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Yarrow Broomrape

Orobanche purpurea

Please keep in mind that it is illegal to uproot a plant without the landowner's consent and care should be taken at all times not to damage wild plants. Wild plants should never be picked for pleasure and some plants are protected by law.
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Plant Profile

Flowering Months:
Orobanchaceae (Broomrape)
Life Cycle:
Maximum Size:
45 centimetres tall
Cliffs, fields, grassland, roadsides, seaside, wasteland.

Blue, 5 petals
The flowers are purplish-blue making them easier to identify than other Broomrape species. They measure up to 3cm in size. The flowers are dark blue veined and the petals are pointed. White stigmas. The only British species of Broomrape with 3 bracts. The lower lip of the flower is 3-lobed.
A capsule.
Yarrow Broomrape is downy all over with white hairs. It has no leaves.
Other Names:
Blue Broomrape, Purple Broomrape.
Frequency (UK):
Rarely seen  

Other Information


Orobanche purpurea, also known as the purple broomrape, is a species of parasitic plant in the family Orobanchaceae. It is native to Europe and is commonly found in grassland, meadows, and pastures. O. purpurea is a rootless plant that derives its nutrients from the roots of other plants, often causing significant damage to the host plant. It has small, yellow or white flowers that bloom in the summer and is known for its ability to survive in dry, nutrient-poor soil. O. purpurea is a major agricultural pest in some areas and is difficult to control due to its ability to regenerate from small fragments of its root system. It is particularly problematic for farmers growing vegetables and cereals, as it can reduce crop yields significantly.


Yellow Broomrape (Orobanche purpurea) is a parasitic plant that belongs to the Orobanchaceae family. It is commonly known as yellow broomrape or purple broomrape and is commonly found in Mediterranean countries, where it grows on the roots of various species of plants, especially legumes and cereals.

This plant has a unique and fascinating life cycle, as it lacks chlorophyll, which is essential for photosynthesis and the production of energy. Instead, it relies on the host plant for its energy, water, and nutrients. Yellow broomrape sends its roots into the roots of its host plant and uses them to extract water, minerals, and organic compounds.

The plant has yellowish-orange to purple flowers that grow on thin stems, which are attached to a single root. It blooms from May to June and produces small, oval-shaped seeds that are dispersed by the wind.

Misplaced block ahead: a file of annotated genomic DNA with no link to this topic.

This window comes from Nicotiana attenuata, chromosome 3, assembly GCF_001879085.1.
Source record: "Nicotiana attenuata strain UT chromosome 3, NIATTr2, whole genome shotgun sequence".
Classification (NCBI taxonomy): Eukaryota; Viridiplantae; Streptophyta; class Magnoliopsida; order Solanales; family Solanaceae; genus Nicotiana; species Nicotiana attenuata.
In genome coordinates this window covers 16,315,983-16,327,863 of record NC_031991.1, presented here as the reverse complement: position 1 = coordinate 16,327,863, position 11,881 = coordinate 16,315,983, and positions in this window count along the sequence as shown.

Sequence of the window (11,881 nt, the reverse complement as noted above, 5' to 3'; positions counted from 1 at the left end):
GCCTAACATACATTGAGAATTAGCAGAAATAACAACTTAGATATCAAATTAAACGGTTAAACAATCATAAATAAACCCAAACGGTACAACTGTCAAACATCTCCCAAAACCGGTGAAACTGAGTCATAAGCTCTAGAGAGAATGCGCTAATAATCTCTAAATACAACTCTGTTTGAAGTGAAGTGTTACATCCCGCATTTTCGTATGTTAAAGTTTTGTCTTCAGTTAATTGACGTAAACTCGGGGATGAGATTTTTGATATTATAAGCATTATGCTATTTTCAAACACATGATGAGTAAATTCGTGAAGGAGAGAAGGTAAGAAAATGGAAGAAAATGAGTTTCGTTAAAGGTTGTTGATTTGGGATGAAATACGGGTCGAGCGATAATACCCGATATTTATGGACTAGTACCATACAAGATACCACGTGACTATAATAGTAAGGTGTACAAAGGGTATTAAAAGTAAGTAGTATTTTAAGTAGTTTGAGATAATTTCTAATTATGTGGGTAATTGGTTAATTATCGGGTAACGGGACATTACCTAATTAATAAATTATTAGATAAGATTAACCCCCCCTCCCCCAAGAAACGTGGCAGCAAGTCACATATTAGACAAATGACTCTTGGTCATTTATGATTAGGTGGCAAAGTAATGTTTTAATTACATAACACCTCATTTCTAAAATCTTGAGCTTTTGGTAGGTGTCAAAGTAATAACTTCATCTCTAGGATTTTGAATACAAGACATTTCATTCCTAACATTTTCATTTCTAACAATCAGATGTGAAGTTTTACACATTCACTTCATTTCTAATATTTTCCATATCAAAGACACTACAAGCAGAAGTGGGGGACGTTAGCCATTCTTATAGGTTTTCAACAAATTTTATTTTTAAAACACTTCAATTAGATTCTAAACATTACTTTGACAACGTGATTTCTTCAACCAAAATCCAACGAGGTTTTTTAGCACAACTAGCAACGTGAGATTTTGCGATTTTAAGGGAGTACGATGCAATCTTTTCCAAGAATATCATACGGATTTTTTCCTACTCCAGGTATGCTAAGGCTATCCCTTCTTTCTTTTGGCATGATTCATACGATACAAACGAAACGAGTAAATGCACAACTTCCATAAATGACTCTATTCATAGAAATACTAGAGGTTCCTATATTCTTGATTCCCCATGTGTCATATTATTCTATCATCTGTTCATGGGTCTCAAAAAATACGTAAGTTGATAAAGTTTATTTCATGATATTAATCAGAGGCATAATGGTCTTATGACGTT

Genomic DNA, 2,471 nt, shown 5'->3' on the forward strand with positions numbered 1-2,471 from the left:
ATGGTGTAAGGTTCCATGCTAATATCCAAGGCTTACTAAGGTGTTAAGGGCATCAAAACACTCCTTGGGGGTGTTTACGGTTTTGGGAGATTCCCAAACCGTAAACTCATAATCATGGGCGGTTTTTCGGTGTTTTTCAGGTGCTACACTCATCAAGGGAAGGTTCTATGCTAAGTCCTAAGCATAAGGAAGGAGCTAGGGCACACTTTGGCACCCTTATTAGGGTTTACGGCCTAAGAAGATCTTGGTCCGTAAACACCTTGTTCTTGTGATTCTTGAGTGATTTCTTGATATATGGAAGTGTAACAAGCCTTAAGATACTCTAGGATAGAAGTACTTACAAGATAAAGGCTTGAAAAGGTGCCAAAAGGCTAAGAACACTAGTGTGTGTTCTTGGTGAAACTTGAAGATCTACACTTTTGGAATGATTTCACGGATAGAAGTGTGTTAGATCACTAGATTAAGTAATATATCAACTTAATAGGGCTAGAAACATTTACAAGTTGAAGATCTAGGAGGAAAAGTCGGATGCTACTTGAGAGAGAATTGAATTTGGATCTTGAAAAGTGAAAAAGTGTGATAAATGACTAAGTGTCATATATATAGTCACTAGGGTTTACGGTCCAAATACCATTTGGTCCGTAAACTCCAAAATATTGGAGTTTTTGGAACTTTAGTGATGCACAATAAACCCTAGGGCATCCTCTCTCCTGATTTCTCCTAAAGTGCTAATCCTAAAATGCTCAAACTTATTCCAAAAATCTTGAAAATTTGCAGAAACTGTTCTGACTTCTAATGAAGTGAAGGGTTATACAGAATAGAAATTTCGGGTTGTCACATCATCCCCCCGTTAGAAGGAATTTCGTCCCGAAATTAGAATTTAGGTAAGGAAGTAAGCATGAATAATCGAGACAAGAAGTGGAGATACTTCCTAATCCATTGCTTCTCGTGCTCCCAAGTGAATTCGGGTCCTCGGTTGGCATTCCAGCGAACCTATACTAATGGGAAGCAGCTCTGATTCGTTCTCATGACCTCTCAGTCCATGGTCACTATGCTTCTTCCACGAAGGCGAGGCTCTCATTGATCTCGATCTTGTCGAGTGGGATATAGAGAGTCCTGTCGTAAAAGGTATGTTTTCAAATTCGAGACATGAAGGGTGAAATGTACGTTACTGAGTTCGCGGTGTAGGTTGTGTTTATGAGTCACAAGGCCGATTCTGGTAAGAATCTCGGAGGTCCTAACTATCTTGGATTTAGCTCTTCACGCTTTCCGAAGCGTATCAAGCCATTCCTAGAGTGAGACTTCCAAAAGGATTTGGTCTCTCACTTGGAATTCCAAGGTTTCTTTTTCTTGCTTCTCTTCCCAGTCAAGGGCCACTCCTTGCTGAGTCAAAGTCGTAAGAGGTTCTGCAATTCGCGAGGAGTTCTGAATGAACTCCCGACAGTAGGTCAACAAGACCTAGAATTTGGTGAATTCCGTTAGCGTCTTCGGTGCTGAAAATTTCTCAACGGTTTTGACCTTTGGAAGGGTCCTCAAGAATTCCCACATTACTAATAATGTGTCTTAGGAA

Yellow broom rape is considered a serious weed in some regions, as it can cause significant yield losses in crops such as legumes and cereals. The plant's presence in crop fields reduces the host plant's growth, leading to reduced yields and lower-quality crops.

To control the spread of yellow broom rape, farmers can adopt various cultural and chemical methods. These include removing infected plants and surrounding soil, crop rotation, and the application of herbicides.

In addition to its negative impact on crops, yellow broomrape can also have negative ecological effects. As it depends on a host plant for its survival, the presence of yellow broomrape can alter the local plant community structure and diversity. This can, in turn, affect the entire ecosystem and the species that depend on it, including pollinators and other beneficial insects.

Despite its parasitic nature, yellow broom rape has been used for medicinal purposes in traditional medicine. The plant is believed to have anti-inflammatory, antispasmodic, and analgesic properties, and has been used to treat various ailments, such as respiratory problems, headaches, and digestive disorders.

It is important to note that yellow broom rape should not be used for medicinal purposes without the guidance of a qualified healthcare provider, as it can also be toxic and cause serious health problems if not used properly.

Another aspect of yellow broom rape that is worth mentioning is its conservation status. In some regions, yellow broom rape is considered a threatened species and is protected by law. The decline of this species can be attributed to several factors, including habitat loss, the widespread use of herbicides, and the decline of its host plant populations.

To conserve yellow broom rape and its habitat, it is important to implement measures such as reducing the use of harmful chemicals, preserving its natural habitat, and promoting sustainable agricultural practices. Additionally, efforts to understand and study the species can help us better understand its life cycle and improve our ability to control it when necessary.

It is also important to note that yellow broom rape is not the only species of broom rape. There are over 200 species of broom rape worldwide, and each has its own unique life cycle and impact on the environment. Understanding the diversity of broom rape species and their role in the ecosystem is crucial for effective conservation and management.

In conclusion, yellow broom rape is a fascinating parasitic plant that has important ecological and economic implications. Its conservation status and potential uses highlight the importance of understanding and studying this species, as well as implementing measures to conserve it and its habitat.

Distribution Map

Reproduced by kind permission of the BSBI.

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